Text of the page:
We’ve written previously that the multifamily market will be of growing interest during the course of 2021. During the Global Financial Crisis, the single-family market was ravaged by foreclosures resulting from the popping of the housing bubble. The large number of households losing their homes became renters to a large degree. This time is different. Renters are fleeing congested urban areas and are buying homes in areas with more space, serving to push up house prices while rents are under downward pressure. According to the Elliman Report, the rental vacancy rate for Manhattan in November 2020 was 6.1%, compared to 1.8% a year earlier. This figure will of course vary considerably from place to place. The potential for more vacancies remains once the various Federal and Local Covid-19 bans on evictions are allowed to expire. According to Trepp, the national 30+ day delinquency rate for multifamily loans in December 2020 was 2.75%, up modestly from 2.00% a year earlier.
The role of the Agencies in the multifamily debt market is significant, but less than the overwhelming presence seen in the single-family market. Data disclosed by the agencies provides a wealth of information about the rental market but did not receive widespread attention until recently. In this post, we discuss trends in multifamily loan maturity schedule and prepayment penalty schedule. This data is of interest because unlike the single-family market, there are fewer apartment loans, but they are generally quite large. Maturities can clump, leading to periods of time when capital demands can push borrowing costs higher. On the other hand, opportunities for lenders arise when loans mature or exit the prepayment penalty window.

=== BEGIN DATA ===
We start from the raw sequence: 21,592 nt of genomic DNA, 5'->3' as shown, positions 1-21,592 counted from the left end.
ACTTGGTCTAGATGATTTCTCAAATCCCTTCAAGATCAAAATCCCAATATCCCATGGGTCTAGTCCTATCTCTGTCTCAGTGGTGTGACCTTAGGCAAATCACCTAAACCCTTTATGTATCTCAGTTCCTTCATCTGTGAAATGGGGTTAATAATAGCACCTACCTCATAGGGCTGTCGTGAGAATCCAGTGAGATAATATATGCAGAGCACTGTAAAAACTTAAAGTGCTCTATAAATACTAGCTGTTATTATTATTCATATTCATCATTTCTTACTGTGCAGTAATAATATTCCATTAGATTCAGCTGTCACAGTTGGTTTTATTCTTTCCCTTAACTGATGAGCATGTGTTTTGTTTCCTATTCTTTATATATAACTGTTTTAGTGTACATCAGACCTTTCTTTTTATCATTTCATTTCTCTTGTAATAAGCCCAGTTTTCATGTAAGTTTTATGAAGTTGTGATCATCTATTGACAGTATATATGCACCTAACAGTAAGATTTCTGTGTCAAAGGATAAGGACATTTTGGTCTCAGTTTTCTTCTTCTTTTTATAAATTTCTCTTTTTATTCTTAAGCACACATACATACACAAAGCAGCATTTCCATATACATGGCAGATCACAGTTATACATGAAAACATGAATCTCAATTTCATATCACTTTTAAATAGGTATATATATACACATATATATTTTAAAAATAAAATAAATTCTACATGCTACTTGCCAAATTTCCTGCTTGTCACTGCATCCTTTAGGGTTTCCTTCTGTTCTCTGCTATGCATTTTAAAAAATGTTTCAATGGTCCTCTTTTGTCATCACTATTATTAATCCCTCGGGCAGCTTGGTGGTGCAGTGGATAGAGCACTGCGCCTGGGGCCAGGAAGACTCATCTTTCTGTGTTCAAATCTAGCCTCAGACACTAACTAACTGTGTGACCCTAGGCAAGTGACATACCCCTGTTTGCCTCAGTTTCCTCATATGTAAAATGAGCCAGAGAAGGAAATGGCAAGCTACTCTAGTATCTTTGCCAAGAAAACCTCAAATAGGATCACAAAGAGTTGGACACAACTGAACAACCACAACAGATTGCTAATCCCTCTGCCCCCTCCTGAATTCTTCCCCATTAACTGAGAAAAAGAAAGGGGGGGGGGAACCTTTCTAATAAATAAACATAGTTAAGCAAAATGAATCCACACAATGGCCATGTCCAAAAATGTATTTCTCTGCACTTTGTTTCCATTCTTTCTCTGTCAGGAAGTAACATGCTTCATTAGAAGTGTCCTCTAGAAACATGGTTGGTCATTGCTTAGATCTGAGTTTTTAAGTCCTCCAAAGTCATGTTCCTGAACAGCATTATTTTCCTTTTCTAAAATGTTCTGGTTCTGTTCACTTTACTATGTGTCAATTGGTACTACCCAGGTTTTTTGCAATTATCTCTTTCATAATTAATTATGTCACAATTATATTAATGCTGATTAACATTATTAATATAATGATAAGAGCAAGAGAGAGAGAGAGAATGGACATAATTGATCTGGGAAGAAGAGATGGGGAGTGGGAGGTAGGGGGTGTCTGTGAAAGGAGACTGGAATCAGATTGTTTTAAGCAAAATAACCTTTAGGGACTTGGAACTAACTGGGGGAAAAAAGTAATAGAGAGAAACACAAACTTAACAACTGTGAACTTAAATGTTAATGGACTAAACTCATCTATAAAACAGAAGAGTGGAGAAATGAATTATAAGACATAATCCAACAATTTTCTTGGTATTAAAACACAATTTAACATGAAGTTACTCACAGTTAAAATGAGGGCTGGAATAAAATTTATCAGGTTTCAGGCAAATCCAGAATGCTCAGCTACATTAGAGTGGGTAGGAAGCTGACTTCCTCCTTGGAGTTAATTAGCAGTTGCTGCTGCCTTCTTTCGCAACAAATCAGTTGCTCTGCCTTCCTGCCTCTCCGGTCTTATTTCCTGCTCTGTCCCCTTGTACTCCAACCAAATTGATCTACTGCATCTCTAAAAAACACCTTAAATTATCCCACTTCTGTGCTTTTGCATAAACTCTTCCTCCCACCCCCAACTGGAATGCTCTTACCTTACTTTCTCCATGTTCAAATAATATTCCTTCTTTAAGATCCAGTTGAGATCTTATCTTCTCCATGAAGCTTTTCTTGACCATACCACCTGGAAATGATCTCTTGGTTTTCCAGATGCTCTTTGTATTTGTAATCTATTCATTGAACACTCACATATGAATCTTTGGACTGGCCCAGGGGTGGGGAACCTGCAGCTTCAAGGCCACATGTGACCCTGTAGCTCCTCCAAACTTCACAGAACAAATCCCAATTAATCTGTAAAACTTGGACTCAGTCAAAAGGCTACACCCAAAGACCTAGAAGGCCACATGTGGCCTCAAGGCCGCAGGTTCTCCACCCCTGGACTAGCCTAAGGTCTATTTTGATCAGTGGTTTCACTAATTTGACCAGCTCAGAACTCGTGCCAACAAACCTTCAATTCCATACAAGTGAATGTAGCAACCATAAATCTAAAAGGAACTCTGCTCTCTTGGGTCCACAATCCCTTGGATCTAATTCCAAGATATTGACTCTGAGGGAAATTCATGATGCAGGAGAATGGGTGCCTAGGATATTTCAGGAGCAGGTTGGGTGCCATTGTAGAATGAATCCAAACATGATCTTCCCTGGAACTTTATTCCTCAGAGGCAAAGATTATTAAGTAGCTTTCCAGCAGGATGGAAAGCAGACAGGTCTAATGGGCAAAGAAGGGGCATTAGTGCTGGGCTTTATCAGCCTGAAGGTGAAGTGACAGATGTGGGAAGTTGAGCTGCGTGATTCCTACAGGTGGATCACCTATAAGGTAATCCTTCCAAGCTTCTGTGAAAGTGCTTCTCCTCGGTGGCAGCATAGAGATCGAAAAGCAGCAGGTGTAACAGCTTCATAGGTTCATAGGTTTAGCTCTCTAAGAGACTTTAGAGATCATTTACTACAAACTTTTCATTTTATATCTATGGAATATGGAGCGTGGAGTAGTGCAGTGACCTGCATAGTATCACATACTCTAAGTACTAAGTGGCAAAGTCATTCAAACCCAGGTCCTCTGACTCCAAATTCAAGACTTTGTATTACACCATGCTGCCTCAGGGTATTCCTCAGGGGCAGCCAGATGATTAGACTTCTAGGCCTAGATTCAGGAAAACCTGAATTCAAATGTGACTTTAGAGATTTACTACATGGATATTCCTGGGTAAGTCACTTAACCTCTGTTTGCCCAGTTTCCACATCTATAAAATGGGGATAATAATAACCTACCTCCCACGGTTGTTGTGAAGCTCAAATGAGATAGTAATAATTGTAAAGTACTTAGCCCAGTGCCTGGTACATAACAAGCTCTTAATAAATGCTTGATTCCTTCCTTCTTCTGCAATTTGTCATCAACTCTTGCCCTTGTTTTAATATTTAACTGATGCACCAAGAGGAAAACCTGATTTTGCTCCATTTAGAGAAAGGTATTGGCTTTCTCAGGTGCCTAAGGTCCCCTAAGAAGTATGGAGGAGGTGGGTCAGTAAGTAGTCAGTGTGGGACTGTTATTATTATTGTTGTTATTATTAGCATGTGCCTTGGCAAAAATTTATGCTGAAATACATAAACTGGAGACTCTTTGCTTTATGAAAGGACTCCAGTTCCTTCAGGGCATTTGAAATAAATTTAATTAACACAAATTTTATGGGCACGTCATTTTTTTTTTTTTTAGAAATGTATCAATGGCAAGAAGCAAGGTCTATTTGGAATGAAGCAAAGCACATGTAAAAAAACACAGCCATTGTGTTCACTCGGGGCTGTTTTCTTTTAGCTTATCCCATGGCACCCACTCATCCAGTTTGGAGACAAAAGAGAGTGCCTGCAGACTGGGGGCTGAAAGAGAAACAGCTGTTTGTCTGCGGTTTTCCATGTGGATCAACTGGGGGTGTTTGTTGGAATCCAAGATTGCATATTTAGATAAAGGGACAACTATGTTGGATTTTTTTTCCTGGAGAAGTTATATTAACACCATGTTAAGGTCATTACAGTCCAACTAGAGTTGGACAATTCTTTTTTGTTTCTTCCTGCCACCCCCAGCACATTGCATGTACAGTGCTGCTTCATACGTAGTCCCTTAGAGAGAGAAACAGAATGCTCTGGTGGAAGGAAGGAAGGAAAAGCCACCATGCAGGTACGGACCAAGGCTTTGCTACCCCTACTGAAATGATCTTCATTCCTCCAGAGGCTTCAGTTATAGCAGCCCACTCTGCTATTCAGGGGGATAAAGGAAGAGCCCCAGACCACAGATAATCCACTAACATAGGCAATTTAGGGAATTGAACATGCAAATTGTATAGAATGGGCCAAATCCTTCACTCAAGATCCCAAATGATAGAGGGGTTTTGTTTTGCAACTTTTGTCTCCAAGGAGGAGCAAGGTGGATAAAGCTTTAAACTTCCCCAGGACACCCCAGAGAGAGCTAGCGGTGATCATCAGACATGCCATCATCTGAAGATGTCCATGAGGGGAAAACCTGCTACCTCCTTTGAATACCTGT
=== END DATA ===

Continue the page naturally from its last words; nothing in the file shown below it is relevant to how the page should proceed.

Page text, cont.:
With respect to prepayments, commercial mortgages typically come with clauses defining early payment penalties. For example, Fannie Mae Delegated Underwriting and Servicing (DUS) loans are typically 10 YR balloon loans with the prepayment penalty period matching the loan term. For Ginnie Mae Multi-Family loans, terms are typically much longer (30-40 years), while the prepayment penalty following a schedule which generally expires in 10 years.
Below find two annual charts, one on year of maturity for the Fannie Mae DUS program, and the other on volumes of loans exiting the prepayment penalty window in Ginnie Mae programs.
The distinction between the prepayment penalty expiration date and the maturity date is significant insofar as they bracket the dates when loans can refinance without being penalized economically, and they have to be paid off, usually by a refinance or triggering a default event (maturity date). When new capital is drawn in depends on the coupon of the debt rolling off and the spectrum of rates available in the market when it does.
From a strategic point of view, the loan-level data provides the address of properties and so market participants can use this information for strategic and marketing opportunities. Please contact us if you would like more information.